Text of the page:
World War II Casualties

By Breanna Fanta, Editorial Assistant


Of the millions of World War II deaths, 3,626 were Nebraska natives. Of those, 114 had ties to Buffalo County. Historian Mark R. Ellis of the University of Nebraska at Kearney researched their stories and the impact of their deaths on the community. Buffalo County’s casualty ratio was typical of the state as a whole “and thus can be used as a case study to understand how Nebraska communities sacrificed and suffered” during the war, Ellis writes. His article is featured in the Fall 2020 issue of Nebraska History Magazine, published by History Nebraska.

The county’s first casualty was Warren Jones. He was supposed to be discharged from the navy in 1941, but with heightened concern over the uncertainty with Japan, all discharges were suspended. Sadly, he never saw his wife and seven-month-old child again as Jones was one of the 1,177 killed in the sinking of the USS Arizona at Pearl Harbor.

Jones’s death was the beginning of a long line of losses. The rate of casualties grew toward the end of the war. Between July 1944 and May 1945, rarely a week passed without reports of men missing in action (MIA) or killed in action (KIA). They were all between the age of 17 (like Richard Osborne, a high school junior drop-out) and 52 years old (like Lt. Joe Fitzgerald, a WWI veteran). They were students, family men, community members, laborers, and professionals: American men who had lives beyond a war that, for some, they would never escape. Their deaths shook communities.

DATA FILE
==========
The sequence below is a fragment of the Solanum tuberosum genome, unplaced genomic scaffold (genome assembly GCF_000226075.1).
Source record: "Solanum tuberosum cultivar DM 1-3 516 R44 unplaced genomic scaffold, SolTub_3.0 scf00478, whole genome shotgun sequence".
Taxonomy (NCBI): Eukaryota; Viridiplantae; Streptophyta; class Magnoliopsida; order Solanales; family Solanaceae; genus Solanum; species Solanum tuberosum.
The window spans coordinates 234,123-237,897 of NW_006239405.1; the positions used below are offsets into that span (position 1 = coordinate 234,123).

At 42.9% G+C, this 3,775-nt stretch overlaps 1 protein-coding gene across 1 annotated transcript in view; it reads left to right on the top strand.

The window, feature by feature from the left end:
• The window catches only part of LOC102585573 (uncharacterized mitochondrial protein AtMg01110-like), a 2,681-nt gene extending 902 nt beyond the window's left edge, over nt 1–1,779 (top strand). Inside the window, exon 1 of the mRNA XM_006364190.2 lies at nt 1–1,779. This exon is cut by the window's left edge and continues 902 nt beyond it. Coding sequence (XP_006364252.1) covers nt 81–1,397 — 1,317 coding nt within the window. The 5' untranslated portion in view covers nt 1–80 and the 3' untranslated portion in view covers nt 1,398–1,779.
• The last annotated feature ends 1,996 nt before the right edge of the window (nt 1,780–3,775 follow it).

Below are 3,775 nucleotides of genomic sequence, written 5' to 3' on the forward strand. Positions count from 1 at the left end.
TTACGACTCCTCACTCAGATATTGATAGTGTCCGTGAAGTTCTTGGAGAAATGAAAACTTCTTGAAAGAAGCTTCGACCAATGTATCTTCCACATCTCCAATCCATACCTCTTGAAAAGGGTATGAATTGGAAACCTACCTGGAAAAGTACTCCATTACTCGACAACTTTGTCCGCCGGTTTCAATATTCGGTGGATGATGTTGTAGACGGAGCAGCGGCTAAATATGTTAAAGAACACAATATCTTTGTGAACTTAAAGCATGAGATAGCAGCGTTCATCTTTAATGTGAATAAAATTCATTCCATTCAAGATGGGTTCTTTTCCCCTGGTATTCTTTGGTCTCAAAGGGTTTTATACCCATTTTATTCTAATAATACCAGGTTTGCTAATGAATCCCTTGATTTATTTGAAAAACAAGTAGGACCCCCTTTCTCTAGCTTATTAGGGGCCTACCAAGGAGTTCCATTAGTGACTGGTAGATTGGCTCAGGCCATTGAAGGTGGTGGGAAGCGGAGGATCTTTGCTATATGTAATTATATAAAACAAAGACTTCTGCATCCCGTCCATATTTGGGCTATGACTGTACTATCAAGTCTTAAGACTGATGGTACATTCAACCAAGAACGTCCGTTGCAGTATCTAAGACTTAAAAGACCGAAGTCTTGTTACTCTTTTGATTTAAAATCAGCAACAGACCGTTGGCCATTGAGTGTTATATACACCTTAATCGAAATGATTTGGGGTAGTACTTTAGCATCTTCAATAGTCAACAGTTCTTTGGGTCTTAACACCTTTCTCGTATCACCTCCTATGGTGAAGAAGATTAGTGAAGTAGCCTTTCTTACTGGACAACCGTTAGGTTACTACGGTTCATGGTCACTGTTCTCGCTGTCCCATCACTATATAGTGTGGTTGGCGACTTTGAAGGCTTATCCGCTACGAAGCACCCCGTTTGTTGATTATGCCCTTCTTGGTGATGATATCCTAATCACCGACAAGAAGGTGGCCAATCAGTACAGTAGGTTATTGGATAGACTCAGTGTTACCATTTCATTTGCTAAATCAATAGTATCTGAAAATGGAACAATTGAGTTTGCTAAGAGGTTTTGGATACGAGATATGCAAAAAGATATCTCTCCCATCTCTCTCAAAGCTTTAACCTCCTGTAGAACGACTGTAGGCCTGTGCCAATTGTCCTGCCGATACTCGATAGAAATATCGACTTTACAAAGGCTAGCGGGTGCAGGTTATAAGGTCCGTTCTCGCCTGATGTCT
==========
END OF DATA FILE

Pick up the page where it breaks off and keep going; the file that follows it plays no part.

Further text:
Many of the Buffalo County casualties were Kearney High School alumni, so the school often held services to commemorate those who passed. In the first services, students would gather in the auditorium and sing “God Bless America.” They also played “Taps” and planted trees adorned with plaques engraved with the men’s names. As the local deaths grew, more services were held consisting of speeches, performances by the local airfield’s color guard, sermons, and the reading of the honor roll.

For some families, the loss was greater than a single individual. The county had three sets of brothers killed within a short period. Clinton and Leo Krotz, for example, were both infantrymen and were killed in 1944 only three months apart. To commemorate them, a legion post in Pleasanton was renamed the Leo and Clinton Krotz Post. While not every tragedy resulted in the renaming of a building, many earned posthumous awards for “heroic acts that contributed to their death.”

Breaking down the 114 deaths, 78 were in the army, with 44 killed in the air war (the Air Force was not yet a separate branch of service); 18 died due to causes unrelated to combat, 11 were sailors; and six were marines.

The 44 air war deaths consisted of pilots, copilots, gunners, navigators, and engineers. One of those many was James Houtchens, a 1943 graduate of Kearney High who immediately joined the Army Air Force. He flew a total of 29 missions before his bomber, the Wee Willie, was shot down. A photo taken by another B-17 crew showed the Wee Willie’s left wing ripped from the fuselage; it has since become one of the most iconic photos from air war. Originally, Houtchens was pronounced MIA, but after witnesses said they didn’t see any parachutes, he was then believed to have been KIA.